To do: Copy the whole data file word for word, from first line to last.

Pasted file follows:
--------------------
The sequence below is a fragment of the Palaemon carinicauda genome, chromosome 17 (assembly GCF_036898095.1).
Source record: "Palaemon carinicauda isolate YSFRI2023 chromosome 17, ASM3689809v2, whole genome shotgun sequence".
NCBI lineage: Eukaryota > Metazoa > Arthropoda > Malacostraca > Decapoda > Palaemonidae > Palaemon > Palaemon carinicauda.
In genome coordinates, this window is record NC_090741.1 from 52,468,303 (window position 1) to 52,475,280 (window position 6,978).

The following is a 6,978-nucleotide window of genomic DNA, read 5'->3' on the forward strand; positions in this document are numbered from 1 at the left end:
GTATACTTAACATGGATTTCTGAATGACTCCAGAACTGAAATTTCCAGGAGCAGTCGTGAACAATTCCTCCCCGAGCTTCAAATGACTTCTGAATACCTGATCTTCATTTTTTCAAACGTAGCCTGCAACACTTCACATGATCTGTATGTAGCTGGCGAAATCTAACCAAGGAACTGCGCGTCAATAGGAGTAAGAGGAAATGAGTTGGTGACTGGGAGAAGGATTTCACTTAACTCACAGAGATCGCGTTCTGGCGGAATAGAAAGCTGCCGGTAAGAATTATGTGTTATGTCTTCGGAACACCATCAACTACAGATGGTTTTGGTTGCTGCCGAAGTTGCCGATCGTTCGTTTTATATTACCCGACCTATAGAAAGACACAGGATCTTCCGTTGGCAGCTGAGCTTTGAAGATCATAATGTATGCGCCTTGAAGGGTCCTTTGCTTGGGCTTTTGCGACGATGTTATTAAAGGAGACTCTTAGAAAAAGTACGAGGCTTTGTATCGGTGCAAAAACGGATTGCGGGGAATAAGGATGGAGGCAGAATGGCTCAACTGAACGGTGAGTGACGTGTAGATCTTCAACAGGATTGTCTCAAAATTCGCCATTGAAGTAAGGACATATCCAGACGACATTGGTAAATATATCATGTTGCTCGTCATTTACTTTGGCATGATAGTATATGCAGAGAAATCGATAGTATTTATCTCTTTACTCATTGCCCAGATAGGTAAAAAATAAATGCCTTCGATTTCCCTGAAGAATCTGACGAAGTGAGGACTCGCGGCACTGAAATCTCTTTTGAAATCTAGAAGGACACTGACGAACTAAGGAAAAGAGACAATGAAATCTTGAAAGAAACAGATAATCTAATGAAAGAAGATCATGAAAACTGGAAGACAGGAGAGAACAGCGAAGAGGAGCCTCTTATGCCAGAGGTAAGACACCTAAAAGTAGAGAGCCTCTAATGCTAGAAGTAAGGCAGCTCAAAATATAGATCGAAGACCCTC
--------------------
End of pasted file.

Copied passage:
The sequence below is a fragment of the Palaemon carinicauda genome, chromosome 17 (assembly GCF_036898095.1).
Source record: "Palaemon carinicauda isolate YSFRI2023 chromosome 17, ASM3689809v2, whole genome shotgun sequence".
NCBI lineage: Eukaryota > Metazoa > Arthropoda > Malacostraca > Decapoda > Palaemonidae > Palaemon > Palaemon carinicauda.
In genome coordinates, this window is record NC_090741.1 from 52,468,303 (window position 1) to 52,475,280 (window position 6,978).

The following is a 6,978-nucleotide window of genomic DNA, read 5'->3' on the forward strand; positions in this document are numbered from 1 at the left end:
GTATACTTAACATGGATTTCTGAATGACTCCAGAACTGAAATTTCCAGGAGCAGTCGTGAACAATTCCTCCCCGAGCTTCAAATGACTTCTGAATACCTGATCTTCATTTTTTCAAACGTAGCCTGCAACACTTCACATGATCTGTATGTAGCTGGCGAAATCTAACCAAGGAACTGCGCGTCAATAGGAGTAAGAGGAAATGAGTTGGTGACTGGGAGAAGGATTTCACTTAACTCACAGAGATCGCGTTCTGGCGGAATAGAAAGCTGCCGGTAAGAATTATGTGTTATGTCTTCGGAACACCATCAACTACAGATGGTTTTGGTTGCTGCCGAAGTTGCCGATCGTTCGTTTTATATTACCCGACCTATAGAAAGACACAGGATCTTCCGTTGGCAGCTGAGCTTTGAAGATCATAATGTATGCGCCTTGAAGGGTCCTTTGCTTGGGCTTTTGCGACGATGTTATTAAAGGAGACTCTTAGAAAAAGTACGAGGCTTTGTATCGGTGCAAAAACGGATTGCGGGGAATAAGGATGGAGGCAGAATGGCTCAACTGAACGGTGAGTGACGTGTAGATCTTCAACAGGATTGTCTCAAAATTCGCCATTGAAGTAAGGACATATCCAGACGACATTGGTAAATATATCATGTTGCTCGTCATTTACTTTGGCATGATAGTATATGCAGAGAAATCGATAGTATTTATCTCTTTACTCATTGCCCAGATAGGTAAAAAATAAATGCCTTCGATTTCCCTGAAGAATCTGACGAAGTGAGGACTCGCGGCACTGAAATCTCTTTTGAAATCTAGAAGGACACTGACGAACTAAGGAAAAGAGACAATGAAATCTTGAAAGAAACAGATAATCTAATGAAAGAAGATCATGAAAACTGGAAGACAGGAGAGAACAGCGAAGAGGAGCCTCTTATGCCAGAGGTAAGACACCTAAAAGTAGAGAGCCTCTAATGCTAGAAGTAAGGCAGCTCAAAATATAGATCGAAGACCCTC